“As the leader of our party, there is zero chance I will support this horrible open borders betrayal of America,” Mr. Trump told his supporters at a January rally in Las Vegas. “I’ll fight it all the way. A lot of the senators are trying to say, respectfully, they’re blaming it on me. I say, that’s OK. Please blame it on me. Please.”

Mr. Johnson again on Wednesday called the legislation a “bad bill” and insisted on the Senate passing the Republicans’ more restrictive bill, which would reinstate several Trump-era immigration policies.

“It’s really a phony messaging exercise,” Mr. Johnson said of Mr. Schumer’s move.

Mr. Lankford, who had initially defended the bipartisan bill he negotiated, voted against the legislation Thursday. He argued Mr. Schumer was now playing political games with the measure.

“Today I’m going to vote no on a bill that I think should pass, but there’s been no effort to really get it to pass,” Mr. Lankford said.

Only one Republican, Senator Lisa Murkowski of Alaska, voted to advance the legislation Thursday.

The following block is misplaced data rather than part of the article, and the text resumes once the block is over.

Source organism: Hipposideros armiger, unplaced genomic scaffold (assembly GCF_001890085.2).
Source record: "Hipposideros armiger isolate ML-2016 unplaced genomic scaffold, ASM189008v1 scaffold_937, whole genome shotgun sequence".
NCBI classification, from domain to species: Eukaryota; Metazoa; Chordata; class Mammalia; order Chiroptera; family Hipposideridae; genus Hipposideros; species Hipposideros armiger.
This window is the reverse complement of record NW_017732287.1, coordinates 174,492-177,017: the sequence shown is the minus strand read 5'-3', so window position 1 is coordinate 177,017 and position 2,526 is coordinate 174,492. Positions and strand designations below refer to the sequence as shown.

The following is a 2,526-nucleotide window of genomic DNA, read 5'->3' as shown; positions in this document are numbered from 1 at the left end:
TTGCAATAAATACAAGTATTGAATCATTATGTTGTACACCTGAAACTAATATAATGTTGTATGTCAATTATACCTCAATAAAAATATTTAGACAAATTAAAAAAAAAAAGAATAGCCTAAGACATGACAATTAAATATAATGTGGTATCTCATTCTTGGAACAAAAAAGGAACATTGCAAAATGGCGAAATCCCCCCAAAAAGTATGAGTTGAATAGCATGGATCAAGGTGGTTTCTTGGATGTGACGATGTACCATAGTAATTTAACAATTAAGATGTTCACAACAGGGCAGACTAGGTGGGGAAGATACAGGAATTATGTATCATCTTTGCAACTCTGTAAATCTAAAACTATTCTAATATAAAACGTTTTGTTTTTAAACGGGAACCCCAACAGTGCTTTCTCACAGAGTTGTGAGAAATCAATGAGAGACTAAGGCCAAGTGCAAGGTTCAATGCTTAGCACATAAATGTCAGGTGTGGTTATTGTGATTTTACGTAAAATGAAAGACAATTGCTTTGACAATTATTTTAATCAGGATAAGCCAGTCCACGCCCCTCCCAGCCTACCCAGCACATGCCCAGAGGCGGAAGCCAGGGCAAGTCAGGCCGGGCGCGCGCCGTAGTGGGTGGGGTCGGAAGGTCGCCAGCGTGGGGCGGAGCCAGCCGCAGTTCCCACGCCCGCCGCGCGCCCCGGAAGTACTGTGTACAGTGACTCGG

Four Democrats — Senators Cory Booker of New Jersey, Laphonza Butler of California, Edward J. Markey of Massachusetts, Alex Padilla of California — and two independents, Senators Bernie Sanders of Vermont and Ms. Sinema, voted against moving ahead on the bill.

Ms. Sinema condemned both parties, saying they were seeking to profit politically from the issue rather than making a real try at addressing it.

“There are big challenges facing the Senate and our country and, evidently, this is not a Senate interested in solving those challenges,” Ms. Sinema lamented.

But most Democrats had trumpeted the bipartisan bill’s provisions throughout the week. On Wednesday, several senators held a news conference to highlight its measures to counter fentanyl trafficking. The legislation would have increased funding for the Drug Enforcement Administration to dismantle cartels and funded new technology aiming to quickly detect fentanyl at checkpoints, leading to arrests.

Senator Catherine Cortez Masto, Democrat of Nevada, said she had visited with Border Patrol agents who told her they need the extra agents and reinforcements the bill would have funded.

“They are overwhelmed and understaffed,” she said of the agents. “They need help.”